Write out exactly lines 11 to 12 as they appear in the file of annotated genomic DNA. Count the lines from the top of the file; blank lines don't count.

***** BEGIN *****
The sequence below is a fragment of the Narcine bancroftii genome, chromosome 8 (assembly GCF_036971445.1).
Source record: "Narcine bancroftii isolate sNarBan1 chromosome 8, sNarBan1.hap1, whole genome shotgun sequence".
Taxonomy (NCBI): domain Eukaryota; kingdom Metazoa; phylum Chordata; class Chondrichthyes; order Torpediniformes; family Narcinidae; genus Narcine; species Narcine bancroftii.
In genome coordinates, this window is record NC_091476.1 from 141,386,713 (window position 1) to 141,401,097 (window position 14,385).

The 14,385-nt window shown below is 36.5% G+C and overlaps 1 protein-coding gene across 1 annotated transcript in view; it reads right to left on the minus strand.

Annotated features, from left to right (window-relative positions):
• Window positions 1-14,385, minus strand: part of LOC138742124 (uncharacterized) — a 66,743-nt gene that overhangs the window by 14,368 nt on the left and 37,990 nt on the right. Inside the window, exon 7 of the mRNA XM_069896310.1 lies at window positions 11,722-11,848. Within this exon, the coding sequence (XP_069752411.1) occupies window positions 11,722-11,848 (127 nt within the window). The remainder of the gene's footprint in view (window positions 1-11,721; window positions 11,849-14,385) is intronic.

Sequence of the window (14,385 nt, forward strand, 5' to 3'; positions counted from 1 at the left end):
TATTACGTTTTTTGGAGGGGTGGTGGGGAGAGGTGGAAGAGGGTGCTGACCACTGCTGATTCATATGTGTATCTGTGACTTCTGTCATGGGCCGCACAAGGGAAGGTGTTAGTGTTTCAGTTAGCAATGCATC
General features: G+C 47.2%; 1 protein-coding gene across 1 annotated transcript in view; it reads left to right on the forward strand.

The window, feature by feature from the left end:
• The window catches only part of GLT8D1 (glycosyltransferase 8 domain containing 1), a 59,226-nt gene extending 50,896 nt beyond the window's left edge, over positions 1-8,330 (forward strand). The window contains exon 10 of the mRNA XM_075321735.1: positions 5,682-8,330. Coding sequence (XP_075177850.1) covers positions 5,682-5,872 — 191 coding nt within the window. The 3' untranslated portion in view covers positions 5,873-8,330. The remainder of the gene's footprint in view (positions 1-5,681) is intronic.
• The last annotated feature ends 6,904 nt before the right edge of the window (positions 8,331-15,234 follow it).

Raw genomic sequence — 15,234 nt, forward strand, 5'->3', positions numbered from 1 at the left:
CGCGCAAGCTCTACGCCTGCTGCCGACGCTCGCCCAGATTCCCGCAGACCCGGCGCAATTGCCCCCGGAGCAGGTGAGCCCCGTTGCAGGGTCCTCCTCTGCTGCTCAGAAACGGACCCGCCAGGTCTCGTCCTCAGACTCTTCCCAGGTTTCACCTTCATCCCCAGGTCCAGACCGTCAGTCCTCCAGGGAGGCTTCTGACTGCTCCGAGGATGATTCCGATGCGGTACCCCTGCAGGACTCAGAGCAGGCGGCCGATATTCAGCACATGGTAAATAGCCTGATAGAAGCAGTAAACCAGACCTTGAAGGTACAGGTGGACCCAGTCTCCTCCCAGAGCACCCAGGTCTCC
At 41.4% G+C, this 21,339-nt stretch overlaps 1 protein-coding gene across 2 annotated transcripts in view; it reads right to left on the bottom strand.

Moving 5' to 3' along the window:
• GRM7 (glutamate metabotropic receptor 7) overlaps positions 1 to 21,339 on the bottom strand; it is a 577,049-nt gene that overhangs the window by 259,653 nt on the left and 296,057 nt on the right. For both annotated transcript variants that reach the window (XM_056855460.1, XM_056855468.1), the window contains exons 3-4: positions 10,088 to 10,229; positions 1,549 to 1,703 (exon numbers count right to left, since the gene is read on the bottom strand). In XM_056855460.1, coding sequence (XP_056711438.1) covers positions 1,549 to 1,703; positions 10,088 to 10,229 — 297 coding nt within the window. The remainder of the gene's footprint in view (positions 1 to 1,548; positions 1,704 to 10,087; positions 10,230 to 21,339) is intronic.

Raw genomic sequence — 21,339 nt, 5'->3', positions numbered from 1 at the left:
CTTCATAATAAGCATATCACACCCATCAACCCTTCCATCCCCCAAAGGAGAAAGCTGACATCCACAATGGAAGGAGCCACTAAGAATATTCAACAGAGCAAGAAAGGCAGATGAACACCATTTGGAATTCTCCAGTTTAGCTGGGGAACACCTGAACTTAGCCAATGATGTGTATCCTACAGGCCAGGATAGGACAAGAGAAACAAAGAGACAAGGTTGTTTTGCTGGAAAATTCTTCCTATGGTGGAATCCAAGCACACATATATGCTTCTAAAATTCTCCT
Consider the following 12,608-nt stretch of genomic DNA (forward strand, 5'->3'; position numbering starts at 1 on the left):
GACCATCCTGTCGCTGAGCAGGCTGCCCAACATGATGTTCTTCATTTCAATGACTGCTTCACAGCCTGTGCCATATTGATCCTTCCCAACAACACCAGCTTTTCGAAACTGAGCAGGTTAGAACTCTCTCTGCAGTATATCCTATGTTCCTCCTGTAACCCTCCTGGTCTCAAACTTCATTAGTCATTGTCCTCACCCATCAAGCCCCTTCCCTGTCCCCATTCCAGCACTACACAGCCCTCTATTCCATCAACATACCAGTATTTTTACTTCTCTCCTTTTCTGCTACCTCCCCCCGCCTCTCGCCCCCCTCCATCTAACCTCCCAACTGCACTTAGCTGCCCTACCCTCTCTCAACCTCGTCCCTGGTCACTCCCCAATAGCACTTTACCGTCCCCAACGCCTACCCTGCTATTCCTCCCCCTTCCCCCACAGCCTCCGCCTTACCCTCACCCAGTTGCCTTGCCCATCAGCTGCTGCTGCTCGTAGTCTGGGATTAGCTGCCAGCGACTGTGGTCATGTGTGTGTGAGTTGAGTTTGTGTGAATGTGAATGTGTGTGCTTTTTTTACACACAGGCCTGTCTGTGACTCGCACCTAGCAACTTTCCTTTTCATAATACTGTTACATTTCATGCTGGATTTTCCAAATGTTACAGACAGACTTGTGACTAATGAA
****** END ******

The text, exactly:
The window, feature by feature from the left end:
• The window catches only part of GLT8D1 (glycosyltransferase 8 domain containing 1), a 59,226-nt gene extending 50,896 nt beyond the window's left edge, over positions 1-8,330 (forward strand). The window contains exon 10 of the mRNA XM_075321735.1: positions 5,682-8,330. Coding sequence (XP_075177850.1) covers positions 5,682-5,872 — 191 coding nt within the window. The 3' untranslated portion in view covers positions 5,873-8,330. The remainder of the gene's footprint in view (positions 1-5,681) is intronic.